Xethanol Corp. is trying to unload a former pharmaceutical plant in Georgia that had been the centerpiece of its plan to turn wood chips, paper pulp and other organic waste into ethanol.
The Augusta Chronicle reported last week that Xethanol (AMEX: XNL) told workers who have been tending the property that it was for sale. When Xethanol and a joint venture partner bought the idled plant in August 2006, they said it would be retrofitted to produce 50 million gallons of ethanol a year, and would employ as many as 100 people.
In the wake of the news, the Chronicle’s business editor wrote this column, which we thought our readers might be interested in seeing.
We believe the information that Sharesleuth uncovers about companies like Xethanol is important not only to investors, but to the communities those companies involve in their ventures. They, too, must assess the risks.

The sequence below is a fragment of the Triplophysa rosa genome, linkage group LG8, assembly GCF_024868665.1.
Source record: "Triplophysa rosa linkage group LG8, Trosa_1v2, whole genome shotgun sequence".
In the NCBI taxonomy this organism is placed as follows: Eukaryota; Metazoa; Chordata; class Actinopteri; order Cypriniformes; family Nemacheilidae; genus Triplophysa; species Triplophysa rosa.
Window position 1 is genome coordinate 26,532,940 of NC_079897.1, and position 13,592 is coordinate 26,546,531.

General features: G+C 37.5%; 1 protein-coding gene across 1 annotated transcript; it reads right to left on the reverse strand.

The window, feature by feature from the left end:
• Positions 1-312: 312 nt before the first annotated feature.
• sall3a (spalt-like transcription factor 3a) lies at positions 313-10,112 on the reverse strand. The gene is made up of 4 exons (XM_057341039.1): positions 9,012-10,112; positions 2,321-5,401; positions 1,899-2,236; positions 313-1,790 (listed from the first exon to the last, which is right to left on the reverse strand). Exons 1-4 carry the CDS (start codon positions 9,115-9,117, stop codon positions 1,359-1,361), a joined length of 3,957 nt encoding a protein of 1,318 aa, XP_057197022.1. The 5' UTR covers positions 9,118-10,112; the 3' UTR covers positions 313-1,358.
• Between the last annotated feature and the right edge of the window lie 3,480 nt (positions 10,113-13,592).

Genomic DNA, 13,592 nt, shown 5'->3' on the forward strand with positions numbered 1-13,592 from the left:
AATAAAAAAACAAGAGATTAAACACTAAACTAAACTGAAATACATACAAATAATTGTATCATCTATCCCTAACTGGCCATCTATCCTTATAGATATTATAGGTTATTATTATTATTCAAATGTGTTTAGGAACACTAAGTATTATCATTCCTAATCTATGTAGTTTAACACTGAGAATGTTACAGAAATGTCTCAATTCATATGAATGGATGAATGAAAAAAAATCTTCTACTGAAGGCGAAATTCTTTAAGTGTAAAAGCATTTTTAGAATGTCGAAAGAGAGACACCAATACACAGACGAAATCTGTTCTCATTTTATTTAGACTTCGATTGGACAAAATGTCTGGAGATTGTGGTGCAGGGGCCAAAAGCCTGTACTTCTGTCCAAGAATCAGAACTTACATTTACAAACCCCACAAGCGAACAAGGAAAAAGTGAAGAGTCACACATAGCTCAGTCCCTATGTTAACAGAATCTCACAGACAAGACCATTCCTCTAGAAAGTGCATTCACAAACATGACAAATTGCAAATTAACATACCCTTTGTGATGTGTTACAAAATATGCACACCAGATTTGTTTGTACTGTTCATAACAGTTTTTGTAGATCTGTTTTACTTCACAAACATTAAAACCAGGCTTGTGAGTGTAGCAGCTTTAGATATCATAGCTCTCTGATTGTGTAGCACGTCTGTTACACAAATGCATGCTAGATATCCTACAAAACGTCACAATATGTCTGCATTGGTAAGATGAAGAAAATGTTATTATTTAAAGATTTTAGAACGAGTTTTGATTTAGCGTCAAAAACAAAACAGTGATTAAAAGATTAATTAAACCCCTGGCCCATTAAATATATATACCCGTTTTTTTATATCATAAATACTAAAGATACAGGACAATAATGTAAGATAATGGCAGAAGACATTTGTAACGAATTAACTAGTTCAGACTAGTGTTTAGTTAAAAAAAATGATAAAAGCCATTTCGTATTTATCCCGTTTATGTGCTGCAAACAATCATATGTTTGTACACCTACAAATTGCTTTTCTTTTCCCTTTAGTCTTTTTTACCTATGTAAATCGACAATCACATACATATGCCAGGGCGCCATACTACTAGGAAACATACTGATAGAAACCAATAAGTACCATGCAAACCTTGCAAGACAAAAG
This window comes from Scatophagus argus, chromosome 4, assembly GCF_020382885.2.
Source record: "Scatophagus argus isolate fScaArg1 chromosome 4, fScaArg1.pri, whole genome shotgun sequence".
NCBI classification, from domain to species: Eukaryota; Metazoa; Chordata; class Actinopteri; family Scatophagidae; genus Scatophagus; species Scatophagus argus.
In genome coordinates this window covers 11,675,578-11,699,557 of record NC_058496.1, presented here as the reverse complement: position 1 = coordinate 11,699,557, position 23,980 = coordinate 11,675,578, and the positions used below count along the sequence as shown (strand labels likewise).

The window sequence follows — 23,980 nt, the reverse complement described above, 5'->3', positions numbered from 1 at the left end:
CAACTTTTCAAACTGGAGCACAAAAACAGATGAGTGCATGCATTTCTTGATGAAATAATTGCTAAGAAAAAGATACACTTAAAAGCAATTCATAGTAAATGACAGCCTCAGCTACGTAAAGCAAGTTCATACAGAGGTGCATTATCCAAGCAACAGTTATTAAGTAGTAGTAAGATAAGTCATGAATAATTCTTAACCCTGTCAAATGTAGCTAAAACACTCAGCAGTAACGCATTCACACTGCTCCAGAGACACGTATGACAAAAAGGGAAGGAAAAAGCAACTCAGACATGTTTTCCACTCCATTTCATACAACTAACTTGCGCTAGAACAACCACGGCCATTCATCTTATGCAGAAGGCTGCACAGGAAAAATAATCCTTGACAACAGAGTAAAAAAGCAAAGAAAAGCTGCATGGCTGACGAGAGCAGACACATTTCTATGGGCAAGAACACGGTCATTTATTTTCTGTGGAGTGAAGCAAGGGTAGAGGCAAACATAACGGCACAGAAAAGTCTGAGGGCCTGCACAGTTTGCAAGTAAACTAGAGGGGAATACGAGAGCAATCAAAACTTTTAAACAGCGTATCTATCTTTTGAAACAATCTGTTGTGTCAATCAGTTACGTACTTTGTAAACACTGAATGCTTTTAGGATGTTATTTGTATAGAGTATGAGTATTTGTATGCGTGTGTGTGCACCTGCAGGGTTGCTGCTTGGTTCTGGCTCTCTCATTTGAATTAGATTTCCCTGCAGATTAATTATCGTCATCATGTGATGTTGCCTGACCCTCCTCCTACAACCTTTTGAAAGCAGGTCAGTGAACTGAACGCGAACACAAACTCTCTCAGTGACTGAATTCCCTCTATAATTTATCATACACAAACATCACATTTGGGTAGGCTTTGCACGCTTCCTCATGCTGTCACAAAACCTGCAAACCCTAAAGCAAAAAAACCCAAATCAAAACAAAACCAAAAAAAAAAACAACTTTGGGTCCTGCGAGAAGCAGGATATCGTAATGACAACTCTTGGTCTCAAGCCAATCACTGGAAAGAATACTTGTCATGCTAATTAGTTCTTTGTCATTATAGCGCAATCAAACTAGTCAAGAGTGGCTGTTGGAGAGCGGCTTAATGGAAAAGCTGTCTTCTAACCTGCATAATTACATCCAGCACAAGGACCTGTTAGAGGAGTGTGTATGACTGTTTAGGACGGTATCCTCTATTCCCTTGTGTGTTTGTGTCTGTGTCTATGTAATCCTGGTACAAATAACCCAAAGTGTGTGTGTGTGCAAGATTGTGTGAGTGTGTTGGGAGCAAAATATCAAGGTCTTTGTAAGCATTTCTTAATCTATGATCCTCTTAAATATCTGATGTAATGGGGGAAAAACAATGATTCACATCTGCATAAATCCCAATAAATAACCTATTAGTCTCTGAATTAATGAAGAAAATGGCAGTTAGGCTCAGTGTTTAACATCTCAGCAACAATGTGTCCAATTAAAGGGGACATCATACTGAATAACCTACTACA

Xethanol reported in a Securities and Exchange Commission filing in November that it had sold its mothballed ethanol plant in Hopkinton, Iowa for $500,000. It once billed that plant as its “research and development testbed.’’
The company also disclosed that it had sold 47 acres of undeveloped land in Blairstown, Iowa, the home of its only operating ethanol plant. And Xethanol said that it was talking to a potential buyer for its property in Spring Hope, N.C. The company had said it would convert the former fiberboard plant there into a facility that would produce 35 million gallons of ethanol a year.